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BABEL, Caledonian Park

A collaboration between World Stages London, WildWorks and Battersea Arts Centre.

Pros: An intriguing idea and parts of it work very well. It’s nice to see that ambitious, large scale projects do still get made. Definitely makes for a unique evening, even if it’s not completely you’re thing.

Cons: Mud, lots of mud. And despite tremendous effort it didn’t quite come together
Our Verdict: A bold idea full of good intent, but didn’t quite hit the right note
Courtesy of Donald Cooper for the Daily Telegraph
Look harder, see more…
Those are the words imparted to us as we step into Caledonian Park and I made a conscious effort to carry them with me throughout the evening, though it has to be said, I didn’t always understand what I was looking for…
The promenade through the park is an enchanting start. Putting a bed beneath a tree and having someone doing their ironing up another is always going to be novel and cool. Awkwardly, as we had been told to ‘look harder’, there seemed to be confusion amongst us ‘audience’ as to just how close we’re supposed to get to the ‘actors’. I have to put quotation marks around these words as BABEL leaves behind traditional boundaries between ‘audience’ and ‘actor’ and is immersive in the truest sense of the word. 
The story of the Tower of Babel is one of unity, of people coming together and creating something in that spirit of oneness. Before there were tribes, before there were different languages and nations, we as humans, were one. This is very much the message that BABEL, literally, gives out, and in a world where different cultures can find themselves clashing increasingly, it strikes a chord. With 300 cast and almost as many crew, it’s a project of epic proportion.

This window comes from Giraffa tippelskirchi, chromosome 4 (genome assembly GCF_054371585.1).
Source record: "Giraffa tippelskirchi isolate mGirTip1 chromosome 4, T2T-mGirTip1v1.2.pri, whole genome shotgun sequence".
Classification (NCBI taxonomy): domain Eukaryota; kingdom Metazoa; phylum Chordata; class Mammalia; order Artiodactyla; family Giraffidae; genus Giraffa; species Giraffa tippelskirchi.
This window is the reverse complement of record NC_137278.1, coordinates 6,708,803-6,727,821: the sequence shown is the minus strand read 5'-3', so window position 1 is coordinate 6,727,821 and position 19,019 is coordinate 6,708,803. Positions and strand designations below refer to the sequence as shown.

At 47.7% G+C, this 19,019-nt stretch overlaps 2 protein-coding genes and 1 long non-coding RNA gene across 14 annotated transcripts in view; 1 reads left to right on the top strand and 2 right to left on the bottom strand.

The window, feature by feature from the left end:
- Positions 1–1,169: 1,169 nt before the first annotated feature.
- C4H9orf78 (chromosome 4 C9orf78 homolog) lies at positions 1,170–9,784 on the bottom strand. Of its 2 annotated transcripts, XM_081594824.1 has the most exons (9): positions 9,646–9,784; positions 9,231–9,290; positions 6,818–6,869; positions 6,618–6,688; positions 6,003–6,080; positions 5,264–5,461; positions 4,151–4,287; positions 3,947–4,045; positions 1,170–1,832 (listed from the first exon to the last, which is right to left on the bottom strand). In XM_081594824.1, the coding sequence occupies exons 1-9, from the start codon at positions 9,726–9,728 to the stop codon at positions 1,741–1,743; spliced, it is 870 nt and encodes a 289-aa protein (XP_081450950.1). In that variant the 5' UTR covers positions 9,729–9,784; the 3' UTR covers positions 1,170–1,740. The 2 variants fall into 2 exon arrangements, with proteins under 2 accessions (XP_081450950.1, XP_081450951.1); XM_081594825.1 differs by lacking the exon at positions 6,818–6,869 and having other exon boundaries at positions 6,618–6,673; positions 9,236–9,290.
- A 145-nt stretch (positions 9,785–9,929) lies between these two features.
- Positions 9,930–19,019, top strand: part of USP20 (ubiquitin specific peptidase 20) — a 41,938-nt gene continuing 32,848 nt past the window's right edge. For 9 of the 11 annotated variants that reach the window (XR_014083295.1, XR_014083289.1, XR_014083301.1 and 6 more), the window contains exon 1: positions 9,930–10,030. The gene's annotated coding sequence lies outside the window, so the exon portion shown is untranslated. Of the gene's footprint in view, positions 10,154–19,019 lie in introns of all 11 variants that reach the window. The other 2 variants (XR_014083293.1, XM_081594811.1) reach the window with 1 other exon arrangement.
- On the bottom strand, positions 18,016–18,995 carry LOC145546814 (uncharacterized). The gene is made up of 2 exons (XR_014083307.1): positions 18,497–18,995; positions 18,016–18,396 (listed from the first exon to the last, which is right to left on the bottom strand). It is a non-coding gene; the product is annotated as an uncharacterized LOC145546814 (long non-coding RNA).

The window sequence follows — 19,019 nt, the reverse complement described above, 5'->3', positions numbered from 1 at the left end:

BABEL is a collaborative effort, with many of London’s heavyweight theatres getting involved. The Lyric Hammersmith, Theatre Royal Stratford East and the Young Vic as well as the World Stages London project have all pitched in. The driving artistic force has come from WildWorks, a company renowned for its ambitious use of outdoor spaces. Combining superpowers has definitely paid off in terms of production. From my limited experience with tech for outdoor performances, I have some understanding of what a complete pain it can be to have everything working perfectly on the night. This production however, pulls off a large scale and ambitious design remarkably well, complete with searchlights and spot on projection.

However, the fact that I stood there admiring the tech and not immersed in the narrative worried me. This is where the show lacks a little, or a lot depending on who you ask. It’s lovely to spend some time knitting and making plasticine squirrels but if, like me, you need a substantial plot line to follow then you’ll probably come away feeling disappointed that this was not delivered. If however, you don’t mind not having a stringent narrative, then you can just ‘sit back’, which here translates into ‘stand in the mud’, and enjoy the immersive experience of a large piece of performance art. In fact, being the latter will get you closer to what creators of the production have in mind.

BABEL is not about you as an audience member; it’s about you as a human. The idea here is to create a ‘world’ for people to be part of for the evening. Knitting, dancing, and starting fires is all part of that and it’s pretty fun for a while. The bamboo sticks for building were good fun and I was excited when people’s creations were later used in the performance. However, there is only so much of this that you can take, and after a good 30 minutes of the ‘audience’ being dispersed around the park doing very little, it started to get tedious. Indeed at one stage I would say that one of our blogging team was fairly miserable; bored, muddy and not ‘getting it’.

Whilst I wasn’t bowled over by this show, it is undeniably a unique experience and therefore if you’re considering it, you should probably go. It doesn’t quite get it right, but it’s ambitious and certainly something different, so that should be applauded. A tip from us – wear wellies! Or at the very least, don’t wear your only pair of dress shoes – one of our bloggers learnt this lesson the heartbreaking way!
Please feel free to leave your thoughts and comments in the section below!

BABEL runs at Caledonian Park until 20th May 2012.
Box Office: 020 7223 2223 or book online at www.babellondon.com/

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